Latex is a form of rubber and most types of medical/dental exam and surgical gloves have been made from latex rubber for decades. Natural rubber latex is a plant-based material, derived from the Hevea tree (known as the “rubber tree”). Rubber proteins are contained in latex gloves and this protein is an allergen, a substance that the human body’s immune system may react abnormally to, causing an allergic or hypersensitivity reaction.
Latex gloves that are commonly used in dentistry have natural rubber latex, cornstarch powder inside (added to help the dentist put on the glove), and numerous chemicals from the manufacturing process of the glove. Some of these chemicals, such as accelerators like mercaptobenzothaizoles (MBT’s), carbamates and antioxidants like phenols, are also allergens.
Latex allergy results directly from repeated exposure to natural rubber latex, such as having the mouth or facial skin touched by a dentist or dental hygienist wearing a latex exam glove during a routine dental visit. Research studies have shown that the powder inside a typical latex glove binds, or carries, the latex protein more easily and thus brings it into contact with the patient when the powder touches the patient’s skin or when powder particles are inhaled in the air.
Someone who already has an allergy to latex will tend to develop progressively worse allergic symptoms over time with repeated exposures. Once someone has experienced an allergic reaction to latex, they are referred to as being “sensitized” to latex and this indicates a latex allergy. The most safe and sensible thing to do to reduce or prevent future allergic symptoms is to avoid future exposure to natural rubber latex. Some types of allergic reactions can become life-threatening and even fatal.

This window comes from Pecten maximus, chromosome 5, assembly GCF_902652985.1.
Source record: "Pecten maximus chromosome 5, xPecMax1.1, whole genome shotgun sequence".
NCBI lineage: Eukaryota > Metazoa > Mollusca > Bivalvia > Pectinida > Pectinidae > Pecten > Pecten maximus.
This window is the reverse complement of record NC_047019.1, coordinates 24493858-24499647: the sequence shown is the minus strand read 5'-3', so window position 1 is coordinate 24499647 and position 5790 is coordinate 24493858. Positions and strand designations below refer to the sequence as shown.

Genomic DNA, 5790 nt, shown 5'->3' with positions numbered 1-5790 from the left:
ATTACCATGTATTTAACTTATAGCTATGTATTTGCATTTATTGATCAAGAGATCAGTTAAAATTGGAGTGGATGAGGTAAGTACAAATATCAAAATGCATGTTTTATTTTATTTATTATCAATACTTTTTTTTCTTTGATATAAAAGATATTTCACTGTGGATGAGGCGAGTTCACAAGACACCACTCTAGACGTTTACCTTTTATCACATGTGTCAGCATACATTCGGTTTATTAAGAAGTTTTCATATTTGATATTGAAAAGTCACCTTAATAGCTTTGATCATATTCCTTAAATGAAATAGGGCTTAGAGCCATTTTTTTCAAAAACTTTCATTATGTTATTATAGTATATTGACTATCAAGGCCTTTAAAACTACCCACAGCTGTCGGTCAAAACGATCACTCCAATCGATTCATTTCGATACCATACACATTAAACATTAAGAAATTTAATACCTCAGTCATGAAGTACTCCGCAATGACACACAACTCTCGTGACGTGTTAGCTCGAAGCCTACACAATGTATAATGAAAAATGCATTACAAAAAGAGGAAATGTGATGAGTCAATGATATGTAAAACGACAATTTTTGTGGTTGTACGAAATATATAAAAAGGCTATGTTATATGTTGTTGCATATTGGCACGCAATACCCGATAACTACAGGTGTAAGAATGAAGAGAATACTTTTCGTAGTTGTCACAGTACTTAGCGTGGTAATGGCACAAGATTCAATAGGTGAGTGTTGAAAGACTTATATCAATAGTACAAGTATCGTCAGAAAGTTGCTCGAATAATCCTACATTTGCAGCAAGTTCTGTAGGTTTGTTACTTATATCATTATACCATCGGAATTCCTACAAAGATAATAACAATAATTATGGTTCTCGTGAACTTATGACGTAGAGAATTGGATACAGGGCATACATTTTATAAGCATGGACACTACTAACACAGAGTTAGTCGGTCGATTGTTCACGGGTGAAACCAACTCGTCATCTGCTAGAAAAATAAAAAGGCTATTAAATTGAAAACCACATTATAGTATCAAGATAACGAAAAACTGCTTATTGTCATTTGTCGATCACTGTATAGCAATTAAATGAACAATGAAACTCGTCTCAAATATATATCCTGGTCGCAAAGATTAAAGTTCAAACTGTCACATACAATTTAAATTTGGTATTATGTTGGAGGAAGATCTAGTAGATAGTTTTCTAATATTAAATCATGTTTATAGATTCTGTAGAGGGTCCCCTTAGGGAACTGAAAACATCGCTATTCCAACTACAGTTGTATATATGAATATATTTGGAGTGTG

Latex Allergy Statistics:
Approximately one percent of the general population in the U.S. (about three million people) has a latex allergy.
10 to 17 percent of healthcare workers have a latex allergy.
Up to 68 percent of children with spina bifida have a latex allergy.
Approximately 220 cases of anaphylaxis (severe allergic reaction) and three deaths per year are reported due to latex allergy.
Individuals at risk for latex allergy include:
Patients who have had multiple hospitalizations and medical/dental procedures, and therefore have had repeated exposure to latex medical products.
Individuals with other kinds of allergies, or who have asthma.
Patients with spina bifida – this incidence of allergy is related to frequent surgeries and repeated exposure to latex allergens.
Workers in the rubber industry.